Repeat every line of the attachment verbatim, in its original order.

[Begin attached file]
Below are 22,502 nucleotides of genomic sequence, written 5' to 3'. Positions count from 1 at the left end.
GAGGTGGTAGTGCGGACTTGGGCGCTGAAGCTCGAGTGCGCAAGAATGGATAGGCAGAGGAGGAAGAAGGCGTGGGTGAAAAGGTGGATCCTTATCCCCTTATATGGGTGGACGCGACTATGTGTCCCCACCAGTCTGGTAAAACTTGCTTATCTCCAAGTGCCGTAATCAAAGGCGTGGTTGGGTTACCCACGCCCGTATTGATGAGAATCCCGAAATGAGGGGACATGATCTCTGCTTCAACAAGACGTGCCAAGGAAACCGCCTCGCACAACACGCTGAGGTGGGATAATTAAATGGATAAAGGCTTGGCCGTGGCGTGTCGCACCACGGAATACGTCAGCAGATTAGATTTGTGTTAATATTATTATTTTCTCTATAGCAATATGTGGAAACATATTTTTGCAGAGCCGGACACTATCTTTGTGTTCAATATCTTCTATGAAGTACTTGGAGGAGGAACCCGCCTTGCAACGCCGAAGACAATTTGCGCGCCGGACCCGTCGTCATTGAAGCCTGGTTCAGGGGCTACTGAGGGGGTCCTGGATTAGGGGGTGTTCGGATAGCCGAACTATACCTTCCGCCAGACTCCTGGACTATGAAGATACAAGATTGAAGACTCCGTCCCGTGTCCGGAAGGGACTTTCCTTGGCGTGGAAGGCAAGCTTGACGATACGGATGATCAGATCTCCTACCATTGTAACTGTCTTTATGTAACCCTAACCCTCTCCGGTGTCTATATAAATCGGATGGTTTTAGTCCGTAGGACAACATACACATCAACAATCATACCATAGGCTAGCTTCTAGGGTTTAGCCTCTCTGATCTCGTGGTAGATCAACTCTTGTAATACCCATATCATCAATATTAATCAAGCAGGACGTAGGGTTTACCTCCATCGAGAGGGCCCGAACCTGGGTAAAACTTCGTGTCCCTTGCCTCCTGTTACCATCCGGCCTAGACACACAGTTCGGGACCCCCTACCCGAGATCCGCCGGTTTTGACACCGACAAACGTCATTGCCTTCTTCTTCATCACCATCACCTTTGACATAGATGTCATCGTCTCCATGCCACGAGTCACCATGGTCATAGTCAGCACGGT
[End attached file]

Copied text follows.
Below are 22,502 nucleotides of genomic sequence, written 5' to 3'. Positions count from 1 at the left end.
GAGGTGGTAGTGCGGACTTGGGCGCTGAAGCTCGAGTGCGCAAGAATGGATAGGCAGAGGAGGAAGAAGGCGTGGGTGAAAAGGTGGATCCTTATCCCCTTATATGGGTGGACGCGACTATGTGTCCCCACCAGTCTGGTAAAACTTGCTTATCTCCAAGTGCCGTAATCAAAGGCGTGGTTGGGTTACCCACGCCCGTATTGATGAGAATCCCGAAATGAGGGGACATGATCTCTGCTTCAACAAGACGTGCCAAGGAAACCGCCTCGCACAACACGCTGAGGTGGGATAATTAAATGGATAAAGGCTTGGCCGTGGCGTGTCGCACCACGGAATACGTCAGCAGATTAGATTTGTGTTAATATTATTATTTTCTCTATAGCAATATGTGGAAACATATTTTTGCAGAGCCGGACACTATCTTTGTGTTCAATATCTTCTATGAAGTACTTGGAGGAGGAACCCGCCTTGCAACGCCGAAGACAATTTGCGCGCCGGACCCGTCGTCATTGAAGCCTGGTTCAGGGGCTACTGAGGGGGTCCTGGATTAGGGGGTGTTCGGATAGCCGAACTATACCTTCCGCCAGACTCCTGGACTATGAAGATACAAGATTGAAGACTCCGTCCCGTGTCCGGAAGGGACTTTCCTTGGCGTGGAAGGCAAGCTTGACGATACGGATGATCAGATCTCCTACCATTGTAACTGTCTTTATGTAACCCTAACCCTCTCCGGTGTCTATATAAATCGGATGGTTTTAGTCCGTAGGACAACATACACATCAACAATCATACCATAGGCTAGCTTCTAGGGTTTAGCCTCTCTGATCTCGTGGTAGATCAACTCTTGTAATACCCATATCATCAATATTAATCAAGCAGGACGTAGGGTTTACCTCCATCGAGAGGGCCCGAACCTGGGTAAAACTTCGTGTCCCTTGCCTCCTGTTACCATCCGGCCTAGACACACAGTTCGGGACCCCCTACCCGAGATCCGCCGGTTTTGACACCGACAAACGTCATTGCCTTCTTCTTCATCACCATCACCTTTGACATAGATGTCATCGTCTCCATGCCACGAGTCACCATGGTCATAGTCAGCACGGT